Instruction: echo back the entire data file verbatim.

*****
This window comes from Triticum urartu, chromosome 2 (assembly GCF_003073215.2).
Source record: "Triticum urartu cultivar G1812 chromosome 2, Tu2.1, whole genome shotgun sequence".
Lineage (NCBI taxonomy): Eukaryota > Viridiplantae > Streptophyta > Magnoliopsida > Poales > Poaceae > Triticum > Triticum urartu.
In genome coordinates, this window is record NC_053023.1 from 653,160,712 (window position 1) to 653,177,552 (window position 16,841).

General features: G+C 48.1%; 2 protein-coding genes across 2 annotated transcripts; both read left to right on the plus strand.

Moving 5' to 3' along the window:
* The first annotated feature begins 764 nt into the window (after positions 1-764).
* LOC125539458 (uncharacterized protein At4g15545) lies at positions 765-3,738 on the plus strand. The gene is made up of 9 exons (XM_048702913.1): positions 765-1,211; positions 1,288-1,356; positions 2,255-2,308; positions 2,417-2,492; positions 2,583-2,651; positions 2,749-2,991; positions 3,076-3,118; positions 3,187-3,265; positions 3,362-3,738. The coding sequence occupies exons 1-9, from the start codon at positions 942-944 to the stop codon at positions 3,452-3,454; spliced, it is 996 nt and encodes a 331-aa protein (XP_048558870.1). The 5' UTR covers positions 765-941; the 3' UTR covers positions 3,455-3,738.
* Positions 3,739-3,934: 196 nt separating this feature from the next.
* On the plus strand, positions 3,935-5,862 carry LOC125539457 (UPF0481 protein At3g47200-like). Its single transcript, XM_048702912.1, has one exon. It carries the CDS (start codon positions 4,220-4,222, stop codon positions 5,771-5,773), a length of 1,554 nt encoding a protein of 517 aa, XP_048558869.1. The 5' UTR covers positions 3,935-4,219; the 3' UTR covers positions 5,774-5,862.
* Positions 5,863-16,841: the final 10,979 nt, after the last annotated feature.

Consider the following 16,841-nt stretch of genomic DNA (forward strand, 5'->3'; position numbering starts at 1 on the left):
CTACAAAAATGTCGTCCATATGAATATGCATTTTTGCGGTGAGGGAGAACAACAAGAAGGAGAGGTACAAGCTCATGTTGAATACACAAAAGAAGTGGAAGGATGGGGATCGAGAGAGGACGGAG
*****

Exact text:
This window comes from Triticum urartu, chromosome 2 (assembly GCF_003073215.2).
Source record: "Triticum urartu cultivar G1812 chromosome 2, Tu2.1, whole genome shotgun sequence".
Lineage (NCBI taxonomy): Eukaryota > Viridiplantae > Streptophyta > Magnoliopsida > Poales > Poaceae > Triticum > Triticum urartu.
In genome coordinates, this window is record NC_053023.1 from 653,160,712 (window position 1) to 653,177,552 (window position 16,841).

General features: G+C 48.1%; 2 protein-coding genes across 2 annotated transcripts; both read left to right on the plus strand.

Moving 5' to 3' along the window:
* The first annotated feature begins 764 nt into the window (after positions 1-764).
* LOC125539458 (uncharacterized protein At4g15545) lies at positions 765-3,738 on the plus strand. The gene is made up of 9 exons (XM_048702913.1): positions 765-1,211; positions 1,288-1,356; positions 2,255-2,308; positions 2,417-2,492; positions 2,583-2,651; positions 2,749-2,991; positions 3,076-3,118; positions 3,187-3,265; positions 3,362-3,738. The coding sequence occupies exons 1-9, from the start codon at positions 942-944 to the stop codon at positions 3,452-3,454; spliced, it is 996 nt and encodes a 331-aa protein (XP_048558870.1). The 5' UTR covers positions 765-941; the 3' UTR covers positions 3,455-3,738.
* Positions 3,739-3,934: 196 nt separating this feature from the next.
* On the plus strand, positions 3,935-5,862 carry LOC125539457 (UPF0481 protein At3g47200-like). Its single transcript, XM_048702912.1, has one exon. It carries the CDS (start codon positions 4,220-4,222, stop codon positions 5,771-5,773), a length of 1,554 nt encoding a protein of 517 aa, XP_048558869.1. The 5' UTR covers positions 3,935-4,219; the 3' UTR covers positions 5,774-5,862.
* Positions 5,863-16,841: the final 10,979 nt, after the last annotated feature.

Consider the following 16,841-nt stretch of genomic DNA (forward strand, 5'->3'; position numbering starts at 1 on the left):
CTACAAAAATGTCGTCCATATGAATATGCATTTTTGCGGTGAGGGAGAACAACAAGAAGGAGAGGTACAAGCTCATGTTGAATACACAAAAGAAGTGGAAGGATGGGGATCGAGAGAGGACGGAG